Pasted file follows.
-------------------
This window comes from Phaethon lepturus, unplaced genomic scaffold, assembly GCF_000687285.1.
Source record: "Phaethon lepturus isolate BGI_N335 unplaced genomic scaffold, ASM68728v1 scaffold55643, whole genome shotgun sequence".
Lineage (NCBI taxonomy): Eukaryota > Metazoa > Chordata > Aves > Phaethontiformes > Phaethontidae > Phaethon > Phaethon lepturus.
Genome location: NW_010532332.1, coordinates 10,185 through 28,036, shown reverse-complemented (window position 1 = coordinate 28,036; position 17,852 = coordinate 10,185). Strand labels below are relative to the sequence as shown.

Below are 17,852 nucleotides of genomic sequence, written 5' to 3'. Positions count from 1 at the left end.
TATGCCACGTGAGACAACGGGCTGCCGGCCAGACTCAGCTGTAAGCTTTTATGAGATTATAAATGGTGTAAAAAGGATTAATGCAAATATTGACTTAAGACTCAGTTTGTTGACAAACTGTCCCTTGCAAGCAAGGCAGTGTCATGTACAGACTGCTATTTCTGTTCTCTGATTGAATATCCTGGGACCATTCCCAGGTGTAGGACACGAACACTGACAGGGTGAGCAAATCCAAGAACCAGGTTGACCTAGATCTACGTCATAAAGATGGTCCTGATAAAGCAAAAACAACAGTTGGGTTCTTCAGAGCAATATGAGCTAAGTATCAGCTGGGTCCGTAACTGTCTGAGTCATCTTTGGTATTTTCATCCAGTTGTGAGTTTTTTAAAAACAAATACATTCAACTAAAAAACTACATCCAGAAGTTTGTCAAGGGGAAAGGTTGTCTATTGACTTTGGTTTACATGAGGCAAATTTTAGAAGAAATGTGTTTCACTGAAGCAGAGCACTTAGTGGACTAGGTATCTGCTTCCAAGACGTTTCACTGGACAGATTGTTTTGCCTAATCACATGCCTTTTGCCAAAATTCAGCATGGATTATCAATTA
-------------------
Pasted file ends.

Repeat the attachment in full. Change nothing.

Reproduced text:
This window comes from Phaethon lepturus, unplaced genomic scaffold, assembly GCF_000687285.1.
Source record: "Phaethon lepturus isolate BGI_N335 unplaced genomic scaffold, ASM68728v1 scaffold55643, whole genome shotgun sequence".
Lineage (NCBI taxonomy): Eukaryota > Metazoa > Chordata > Aves > Phaethontiformes > Phaethontidae > Phaethon > Phaethon lepturus.
Genome location: NW_010532332.1, coordinates 10,185 through 28,036, shown reverse-complemented (window position 1 = coordinate 28,036; position 17,852 = coordinate 10,185). Strand labels below are relative to the sequence as shown.

Below are 17,852 nucleotides of genomic sequence, written 5' to 3'. Positions count from 1 at the left end.
TATGCCACGTGAGACAACGGGCTGCCGGCCAGACTCAGCTGTAAGCTTTTATGAGATTATAAATGGTGTAAAAAGGATTAATGCAAATATTGACTTAAGACTCAGTTTGTTGACAAACTGTCCCTTGCAAGCAAGGCAGTGTCATGTACAGACTGCTATTTCTGTTCTCTGATTGAATATCCTGGGACCATTCCCAGGTGTAGGACACGAACACTGACAGGGTGAGCAAATCCAAGAACCAGGTTGACCTAGATCTACGTCATAAAGATGGTCCTGATAAAGCAAAAACAACAGTTGGGTTCTTCAGAGCAATATGAGCTAAGTATCAGCTGGGTCCGTAACTGTCTGAGTCATCTTTGGTATTTTCATCCAGTTGTGAGTTTTTTAAAAACAAATACATTCAACTAAAAAACTACATCCAGAAGTTTGTCAAGGGGAAAGGTTGTCTATTGACTTTGGTTTACATGAGGCAAATTTTAGAAGAAATGTGTTTCACTGAAGCAGAGCACTTAGTGGACTAGGTATCTGCTTCCAAGACGTTTCACTGGACAGATTGTTTTGCCTAATCACATGCCTTTTGCCAAAATTCAGCATGGATTATCAATTA